Even getting to the presentation test is an accomplishment to be proud of. I think @Matthew Parkinson once said something like "passing the JS test doesn't mean you are a better maker, but preparing for it makes you a better maker."  I started making my presentation set like more than 2 years ago. I even documented the making of some of them on this forum. All told, I probably made at least a dozen knives before picking the five finalists. One by one they fell off the list. My mentor passed away before I had any of them completed. I brought 8 of them to another MS and he said only one of them was good enough as it was, and three more could be made to pass. He pointed out little things to fix that I could fix, but I was still two knives short (Dee Hedges said 6 is the new 5). The dagger had to be taken apart and I reworked the spacers. So in April of this year, I had to fix three of those knives, and make two more, one of which went into the set. It's the little things that you start to see/notice/avoid after going through the process.

 

11 hours ago, Joël Mercier said:

Perhaps I should just try to get in touch as see what happens...

Do it. The worst he can say is "I don't have the time." (which he won't say BTW) Be prepared to show him what you have already done. Even some good pics through email would help him understand where you are at.  The 5-hour drive is a considerable obstacle, but you can always mail him something to look at and pay for return postage. Nobody can really critique a piece of art from a photo, and a knife is no different. You have to hold it in your hand to really "see" it.

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25 minutes ago, Joshua States said:

It's the little things that you start to see/notice/avoid after going through the process.

I'm guessing it is going to be different for everyone, but for you would you say it was more on the fit/finish side, design, or something else?  

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Joel and to anyone who wants to take your knives to the next level. Take Joshua's advice and visit a master bladesmith.  Could it cost you? Yes.  But consider it money in the bank.. To the point, I visited MS Ed Caffrey for two days of custom training and knife evaluations. Our first hour or so was spent with him looking  over my knives so he could ascertain my general problems from a MS trained eye.  Then we spent time addressing  those issues. The next day, more training and philosophy,  before I left I asked him to look over the blades again. This time he came from a MSmith evaluation judging a JS contestant. It was a fair honest critique. It was worth it. It confirmed suspicions about my skills , showed me areas for improvement, and gave me the incentive to attempt the tests.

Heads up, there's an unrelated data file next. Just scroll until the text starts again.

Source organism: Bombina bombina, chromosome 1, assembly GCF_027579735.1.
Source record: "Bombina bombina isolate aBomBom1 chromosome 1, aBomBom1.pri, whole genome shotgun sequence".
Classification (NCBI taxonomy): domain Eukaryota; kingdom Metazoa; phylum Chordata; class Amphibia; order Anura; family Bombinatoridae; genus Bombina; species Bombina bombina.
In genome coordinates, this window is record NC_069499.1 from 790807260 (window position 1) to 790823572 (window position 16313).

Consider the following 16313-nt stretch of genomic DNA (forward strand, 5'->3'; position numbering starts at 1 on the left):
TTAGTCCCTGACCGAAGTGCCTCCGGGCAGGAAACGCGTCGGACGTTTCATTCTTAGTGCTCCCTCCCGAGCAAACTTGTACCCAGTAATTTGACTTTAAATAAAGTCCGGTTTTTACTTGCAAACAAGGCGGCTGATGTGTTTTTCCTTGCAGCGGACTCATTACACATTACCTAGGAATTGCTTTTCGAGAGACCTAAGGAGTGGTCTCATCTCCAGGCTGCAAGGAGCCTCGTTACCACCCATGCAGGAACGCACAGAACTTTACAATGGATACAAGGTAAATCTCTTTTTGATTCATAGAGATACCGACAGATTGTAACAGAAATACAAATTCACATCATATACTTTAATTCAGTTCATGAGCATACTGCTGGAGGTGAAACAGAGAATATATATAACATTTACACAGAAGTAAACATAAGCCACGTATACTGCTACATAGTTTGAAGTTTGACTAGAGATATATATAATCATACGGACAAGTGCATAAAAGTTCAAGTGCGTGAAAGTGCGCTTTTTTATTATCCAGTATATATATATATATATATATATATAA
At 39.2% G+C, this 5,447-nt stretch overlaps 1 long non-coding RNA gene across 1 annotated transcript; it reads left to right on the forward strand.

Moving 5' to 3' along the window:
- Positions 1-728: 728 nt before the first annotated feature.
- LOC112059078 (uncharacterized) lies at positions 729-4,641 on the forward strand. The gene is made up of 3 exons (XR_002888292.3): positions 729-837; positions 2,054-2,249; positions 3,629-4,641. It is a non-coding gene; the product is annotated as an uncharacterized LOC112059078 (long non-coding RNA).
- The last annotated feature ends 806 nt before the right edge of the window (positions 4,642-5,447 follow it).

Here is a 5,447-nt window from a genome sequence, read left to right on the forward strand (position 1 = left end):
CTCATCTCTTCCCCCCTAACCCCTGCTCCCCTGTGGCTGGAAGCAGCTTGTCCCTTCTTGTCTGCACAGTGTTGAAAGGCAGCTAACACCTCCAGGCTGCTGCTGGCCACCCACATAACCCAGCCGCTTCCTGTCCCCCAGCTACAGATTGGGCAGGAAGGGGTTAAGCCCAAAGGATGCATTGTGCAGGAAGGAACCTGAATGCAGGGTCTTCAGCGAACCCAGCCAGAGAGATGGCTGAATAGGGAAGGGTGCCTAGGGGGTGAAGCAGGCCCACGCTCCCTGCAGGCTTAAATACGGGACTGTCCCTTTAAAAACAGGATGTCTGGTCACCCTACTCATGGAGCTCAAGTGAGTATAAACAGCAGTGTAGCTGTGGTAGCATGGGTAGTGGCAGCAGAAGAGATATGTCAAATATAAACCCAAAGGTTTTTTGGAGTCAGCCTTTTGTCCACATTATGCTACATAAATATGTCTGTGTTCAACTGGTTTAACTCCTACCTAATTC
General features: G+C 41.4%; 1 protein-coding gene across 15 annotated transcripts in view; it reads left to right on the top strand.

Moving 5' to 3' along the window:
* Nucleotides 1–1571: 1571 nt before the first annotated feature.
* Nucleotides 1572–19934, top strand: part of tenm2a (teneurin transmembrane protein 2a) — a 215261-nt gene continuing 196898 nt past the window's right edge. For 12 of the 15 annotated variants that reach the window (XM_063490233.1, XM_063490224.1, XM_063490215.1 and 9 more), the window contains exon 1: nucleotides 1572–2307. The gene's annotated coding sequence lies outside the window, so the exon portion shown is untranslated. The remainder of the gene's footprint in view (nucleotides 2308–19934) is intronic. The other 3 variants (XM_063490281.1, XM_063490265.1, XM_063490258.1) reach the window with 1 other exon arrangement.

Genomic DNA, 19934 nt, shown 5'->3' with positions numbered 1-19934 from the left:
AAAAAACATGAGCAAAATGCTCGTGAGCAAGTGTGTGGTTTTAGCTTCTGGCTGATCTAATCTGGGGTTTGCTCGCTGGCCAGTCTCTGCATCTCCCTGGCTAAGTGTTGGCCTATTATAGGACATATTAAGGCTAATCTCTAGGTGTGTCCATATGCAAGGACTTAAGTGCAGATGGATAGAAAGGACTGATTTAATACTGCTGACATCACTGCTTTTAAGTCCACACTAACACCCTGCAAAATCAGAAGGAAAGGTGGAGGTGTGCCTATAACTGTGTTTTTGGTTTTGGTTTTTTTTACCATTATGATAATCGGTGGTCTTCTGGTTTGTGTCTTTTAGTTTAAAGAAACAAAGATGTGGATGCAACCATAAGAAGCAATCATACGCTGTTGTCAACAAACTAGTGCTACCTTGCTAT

Jarrod, from my standpoint it was a little of all three. In every case he pointed out  that I needed to SLOW DOWN. Just spend a little more attention to detail and avoid the need to get the blade done and move one to the next.

Congrats Joshua on completing your JS.

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2 hours ago, Jerrod Miller said:

I'm guessing it is going to be different for everyone, but for you would you say it was more on the fit/finish side, design, or something else?  

It was things like the guard not being perfectly centered on the blade, a small but noticeable asymmetry in the heel of the handle, the polish on the underside of the ricasso not being consistent, a domed pin not being fully smooth. Small stuff that you may not notice because you 

 

2 hours ago, vlegski said:

need to get the blade done and move on to the next.

Very well said BTW.

 

When I took my knives to Ray Rybar to critique, I took a note pad and wrote down what he saw on which knife. I also took a photo of it. That allowed me to go back to my shop and "fix" them. A little sanding here, some polishing there, take that apart and replace the bronze spacers...... thankfully there is no glue holding the dagger together.

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Very interesting info, thanks for sharing Joshua and vlegski.  I have absolutely no intention of ever doing anything with the ABS, but little insights like this are always fascinating.  

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4 hours ago, Joël Mercier said:

+1 to what Jerrod said. 

Except for the "no interest..." part